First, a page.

Millisecond pulsars and pulsar wind nebulae as sources of gamma rays and cosmic rays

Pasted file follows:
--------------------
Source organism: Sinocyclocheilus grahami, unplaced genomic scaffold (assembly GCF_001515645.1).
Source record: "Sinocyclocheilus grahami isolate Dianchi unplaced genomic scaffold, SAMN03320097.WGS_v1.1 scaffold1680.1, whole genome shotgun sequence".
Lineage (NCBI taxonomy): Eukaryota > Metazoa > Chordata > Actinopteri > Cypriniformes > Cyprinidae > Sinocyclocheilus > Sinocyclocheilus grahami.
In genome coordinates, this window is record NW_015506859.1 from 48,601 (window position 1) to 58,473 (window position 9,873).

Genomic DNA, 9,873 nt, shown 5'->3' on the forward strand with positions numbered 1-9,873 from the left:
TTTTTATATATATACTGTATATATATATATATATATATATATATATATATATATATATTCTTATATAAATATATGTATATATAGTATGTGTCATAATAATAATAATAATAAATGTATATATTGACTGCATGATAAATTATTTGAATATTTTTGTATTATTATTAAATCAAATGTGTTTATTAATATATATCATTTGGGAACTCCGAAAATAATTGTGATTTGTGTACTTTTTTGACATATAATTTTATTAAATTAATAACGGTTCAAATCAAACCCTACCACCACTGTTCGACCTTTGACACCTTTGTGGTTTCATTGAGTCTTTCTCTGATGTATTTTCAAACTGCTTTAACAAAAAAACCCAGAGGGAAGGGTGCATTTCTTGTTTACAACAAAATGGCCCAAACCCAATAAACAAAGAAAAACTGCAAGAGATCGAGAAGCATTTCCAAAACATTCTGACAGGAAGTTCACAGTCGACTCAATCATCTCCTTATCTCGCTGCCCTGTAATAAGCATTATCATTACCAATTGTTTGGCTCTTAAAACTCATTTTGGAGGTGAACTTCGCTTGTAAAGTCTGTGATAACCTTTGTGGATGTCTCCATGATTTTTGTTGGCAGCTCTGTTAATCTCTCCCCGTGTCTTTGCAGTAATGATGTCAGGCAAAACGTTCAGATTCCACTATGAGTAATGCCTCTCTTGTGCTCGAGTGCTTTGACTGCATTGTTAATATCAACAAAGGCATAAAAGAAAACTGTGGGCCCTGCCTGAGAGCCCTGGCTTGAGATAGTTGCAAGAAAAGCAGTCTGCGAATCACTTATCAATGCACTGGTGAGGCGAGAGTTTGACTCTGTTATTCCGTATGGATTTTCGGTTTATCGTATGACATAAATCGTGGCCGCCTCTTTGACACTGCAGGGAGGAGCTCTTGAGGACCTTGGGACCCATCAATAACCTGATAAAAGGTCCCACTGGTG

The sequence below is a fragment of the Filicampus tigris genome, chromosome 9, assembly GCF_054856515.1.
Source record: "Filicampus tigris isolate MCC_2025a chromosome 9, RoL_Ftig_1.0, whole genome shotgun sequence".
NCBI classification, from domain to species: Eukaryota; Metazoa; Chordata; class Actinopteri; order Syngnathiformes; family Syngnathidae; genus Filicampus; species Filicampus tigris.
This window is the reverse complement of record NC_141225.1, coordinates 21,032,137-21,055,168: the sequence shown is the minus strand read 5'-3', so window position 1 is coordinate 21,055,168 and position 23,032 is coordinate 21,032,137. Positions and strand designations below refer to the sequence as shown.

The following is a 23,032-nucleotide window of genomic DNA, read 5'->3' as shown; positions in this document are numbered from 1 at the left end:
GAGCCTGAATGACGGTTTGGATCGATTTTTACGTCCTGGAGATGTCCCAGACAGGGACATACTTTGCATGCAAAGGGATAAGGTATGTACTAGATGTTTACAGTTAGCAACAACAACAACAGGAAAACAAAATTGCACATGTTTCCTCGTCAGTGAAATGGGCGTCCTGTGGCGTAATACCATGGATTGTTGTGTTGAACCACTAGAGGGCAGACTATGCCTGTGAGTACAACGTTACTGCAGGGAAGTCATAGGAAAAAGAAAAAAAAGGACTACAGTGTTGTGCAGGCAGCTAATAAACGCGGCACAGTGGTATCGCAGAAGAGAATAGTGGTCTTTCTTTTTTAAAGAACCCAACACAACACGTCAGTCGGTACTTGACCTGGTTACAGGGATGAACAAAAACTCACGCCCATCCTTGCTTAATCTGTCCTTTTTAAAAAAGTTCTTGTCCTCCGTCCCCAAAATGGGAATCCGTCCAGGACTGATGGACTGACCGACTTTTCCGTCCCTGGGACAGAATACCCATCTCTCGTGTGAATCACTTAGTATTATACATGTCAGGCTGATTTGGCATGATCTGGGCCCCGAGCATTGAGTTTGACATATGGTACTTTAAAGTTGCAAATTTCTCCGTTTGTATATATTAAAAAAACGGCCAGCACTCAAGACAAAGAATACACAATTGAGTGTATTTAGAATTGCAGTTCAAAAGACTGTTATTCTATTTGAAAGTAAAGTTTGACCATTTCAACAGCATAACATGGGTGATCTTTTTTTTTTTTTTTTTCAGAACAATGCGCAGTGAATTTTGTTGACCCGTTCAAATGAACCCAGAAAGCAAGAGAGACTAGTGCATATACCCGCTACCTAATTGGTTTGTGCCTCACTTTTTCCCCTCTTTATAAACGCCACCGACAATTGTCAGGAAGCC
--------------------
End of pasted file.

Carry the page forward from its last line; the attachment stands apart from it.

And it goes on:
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Our main aim was to implement a fully 3D General Relativistic (GR) frame-dragging polar cap (PC) millisecond pulsar (MSP) model as a numerical code, and constrain it using multiwavelength and cosmic-ray data. We also modelled pulsar wind nebulae (PWN) as sources of gamma rays and cosmic rays. Detailed modelling of the unscreened and screened MSPs PSR J0437-4715 and PSR B1821-24 yielded low curvature radiation (CR) cut-off energies and highlighted the need for 4th generation Cherenkov telescopes and / or space telescopes such as GLAST in order to observe CR emission from gamma-ray MSPs. We also constrained their gamma-ray efficiencies using EGRET upper limits. We studied the behaviour of the basic MSP model for a mesh of (P, P, x-> C)_sPace-- and found that cut-off energies, efficiencies, energy fluxes, and integral fluxes generally decrease with larger P and smaller P, and that their maxima occur for on-beam radiation. Accurate knowledge of pulsar geometry is therefore crucial when making predictions regarding MSP visibility. In addition, screening complicates the matter. We furthermore found that beaming correction factors may be significantly larger than unity, and that if these factors are unknown, actual trends may be concealed. We numerically confirmed the theoretical expectation that the gamma-ray efficiency is a 7% for MSPs with unscreened PCs. Using a population of 59 MSPs, we found that roughly half of these are expected to be visible for GLAST. We performed a population study of MSPs in the globular cluster (GC) 47 Tucanae and obtained "geometry-averaged" results with relatively small uncertainties. The EGRET upper limit at 1 GeV constrained the number of visible GC pulsars to N « 27. Larger values of N imply a reduction in the model-predicted pulsed integral flux, even more severely so in the case of a GLAST LAT non-detection of the cumulative flux. We also calculated the unpulsed inverse Compton scattering (ICS) and synchrotron radiation (SR) fluxes due to particles escaping from the ensemble of MSPs and found that the ICS flux will probably not be visible for H.E.S.S., while telescopes such as Chandra and Hubble should yield upper limits for the SR component of diffuse radiation. We modelled the PWN GO.9+0.1, and found optimal fits for the pulsar's initial spin-down luminosity and injection spectral break energy using multiwavelength data. From these followed predictions for the putative embedded pulsar's present-day spin-down power and PC magnetic field strength. We furthermore participated in ongoing collaborative research involving pulsars and PWN as sources of cosmic rays. We concluded that while PSR J0437-4715 is not expected to make a significant contribution to the local interstellar spectrum (LIS), both Geminga and B0656+14 may make a non-negligible contribution to the local cosmic ray positron spectrum. We predicted an anisotropy in the positron LIS due to the latter two pulsars of up to a few percent, which will probably only be testable by the PAMELA mission. We lastly obtained constraints on the birth periods of and diffusion coefficients in the direction of these pulsars. Future work include considering multipolar magnetic fields, including an ^-component in the accelerating E-field, reconsidering electro dynamic boundary conditions, and performing magneto-spheric particle-in-cell (PIC) simulations. KEY WORDS: General Relativistic (GR) frame dragging — GR Electrodynamics — Millisecond Pulsar Visibility — Non-thermal Radiation Processes — Pair Production — Pulsar Wind Nebulae — Gamma Rays — Cosmic Rays — H.E.S.S. —GLAST — Individual Pulsars: PSR J0437-4715, PSR B1821-24.
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